Barclays: the new star of the banking sector…

<p>The chart below shows a funny phenomenon in the UK banking world. Barclays, the former bad boy of the financial sector and fine-payer extraordinaire, has […]</p>

The chart below shows a funny phenomenon in the UK banking world. Barclays, the former bad boy of the financial sector and fine-payer extraordinaire, has turned a corner, at least that’s what its stock price is telling us. Ahead of its first earnings release since the departure of its conservative and retail-focused CEO Anthony Jenkins, Barclays has been outperforming its rivals including HSBC and RBS, and has also outperformed the overall FTSE 100 by a sizeable margin, as you can see in the chart below.

Figure 1:


Source: City Index, Data: Bloomberg

Figure 1 has been normalised to show how these companies move together, and, as you can see, Barclays has been outperforming since October last year. However, the real divergence happened earlier this year in April, when the FTSE 100 peaked, yet     Barclays continued to move higher. This also marked the high in HSBC and RBS has pretty much been trading sideways since a sharp fall in February.

Barclays has managed to maintain its dominance in the face of a dramatic exit of its CEO and a strategy shift from a conservative, retail-focused banking business towards the higher risk investment banking of yester-year. Interestingly, this extreme shift in strategy hasn’t stopped Barclays from dominating banking stocks so far this year.

Why is Barclays outperforming?

We believe there are a few reasons:

  • The “bad news” – fines, bashing by the government – is considered yesterday’s news for Barclays. Thus, with a permanent new CEO likely to be announced in the coming months, it appears that the slate has been wiped clean.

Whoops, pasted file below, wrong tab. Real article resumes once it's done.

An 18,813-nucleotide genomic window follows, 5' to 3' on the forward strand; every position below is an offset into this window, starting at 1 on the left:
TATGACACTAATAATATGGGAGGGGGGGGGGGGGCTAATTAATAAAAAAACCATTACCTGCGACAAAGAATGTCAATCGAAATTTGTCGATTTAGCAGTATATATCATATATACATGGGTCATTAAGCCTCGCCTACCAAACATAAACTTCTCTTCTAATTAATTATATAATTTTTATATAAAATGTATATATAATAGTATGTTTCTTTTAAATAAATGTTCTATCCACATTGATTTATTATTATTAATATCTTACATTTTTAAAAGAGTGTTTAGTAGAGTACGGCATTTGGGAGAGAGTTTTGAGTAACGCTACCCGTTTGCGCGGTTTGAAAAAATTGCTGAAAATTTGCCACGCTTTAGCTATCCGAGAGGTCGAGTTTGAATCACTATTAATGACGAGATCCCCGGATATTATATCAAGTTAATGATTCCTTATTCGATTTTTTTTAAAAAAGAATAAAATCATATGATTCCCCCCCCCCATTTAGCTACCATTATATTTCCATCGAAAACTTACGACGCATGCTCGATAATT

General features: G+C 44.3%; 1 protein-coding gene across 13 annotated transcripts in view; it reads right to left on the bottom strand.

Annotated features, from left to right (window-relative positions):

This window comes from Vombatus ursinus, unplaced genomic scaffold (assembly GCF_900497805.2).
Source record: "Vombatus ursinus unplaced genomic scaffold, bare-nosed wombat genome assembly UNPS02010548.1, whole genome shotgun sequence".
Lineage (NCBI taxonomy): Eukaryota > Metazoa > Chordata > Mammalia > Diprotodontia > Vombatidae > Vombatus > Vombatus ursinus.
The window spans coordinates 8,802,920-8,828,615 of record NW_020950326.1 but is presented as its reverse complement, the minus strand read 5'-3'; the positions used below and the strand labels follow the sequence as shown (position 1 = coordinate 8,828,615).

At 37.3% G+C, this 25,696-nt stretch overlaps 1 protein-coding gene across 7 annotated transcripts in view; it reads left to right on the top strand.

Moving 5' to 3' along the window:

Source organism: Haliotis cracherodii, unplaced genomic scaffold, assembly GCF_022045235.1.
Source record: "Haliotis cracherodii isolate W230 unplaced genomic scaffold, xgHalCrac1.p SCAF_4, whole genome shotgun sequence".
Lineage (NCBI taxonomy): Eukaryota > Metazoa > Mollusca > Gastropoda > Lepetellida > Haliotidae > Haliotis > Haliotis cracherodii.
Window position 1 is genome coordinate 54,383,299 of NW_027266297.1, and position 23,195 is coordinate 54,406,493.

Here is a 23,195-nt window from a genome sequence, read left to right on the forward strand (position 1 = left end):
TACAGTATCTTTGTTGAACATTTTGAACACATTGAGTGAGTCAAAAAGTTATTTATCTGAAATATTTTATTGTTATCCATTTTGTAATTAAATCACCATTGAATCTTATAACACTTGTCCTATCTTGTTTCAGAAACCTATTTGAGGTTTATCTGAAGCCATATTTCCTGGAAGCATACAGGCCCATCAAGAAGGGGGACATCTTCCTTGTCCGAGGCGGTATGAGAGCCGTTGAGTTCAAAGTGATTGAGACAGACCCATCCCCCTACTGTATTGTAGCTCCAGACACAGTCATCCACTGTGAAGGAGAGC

• In contrast, some of Barclays’ rivals are still coming under pressure. HSBC has threatened to leave the UK in favour of Asia as a boycott of the bank levy. However, the recent gyrations in the Chinese stock market makes this move look questionable at this stage.
  • RBS and Lloyds are burdened by the government who continue to hold a sizeable stake in both banks, particularly in RBS where its stake remains close to 80%. This could limit their potential and stop them from moving back into higher risk areas like investment banking, which could give Barclays a crucial head start on its rivals.

So, while its rivals decide on things like where to locate its head-quarters and how to placate its government stakeholders, Barclays could stay ahead of the pack and return to riskier business practices after years of having to play it safe post the financial crisis. This was the main reason why CEO Jenkins stepped down earlier this year, and the market has given this shift in focus its seal of approval. Due to this, we think that Barclays may continue to outperform for the foreseeable future, even if we see further declines in the broader FTSE 100 index.

Wednesday’s Q2 earnings may determine the short-term direction of Barclays’ share price, the market is looking for an EPS of 0.06. This seems fairly low, considering that RBS is expected to report an EPS of 0.07. If Barclays’ earnings does slip compared to its peers then we may expect some weakness in the stock price, however, the medium-term direction could be dependent on the tone of the comments coming from Barclays’ high command. Any more detail on the shift towards a higher-risk strategy may continue to be rewarded by the market.


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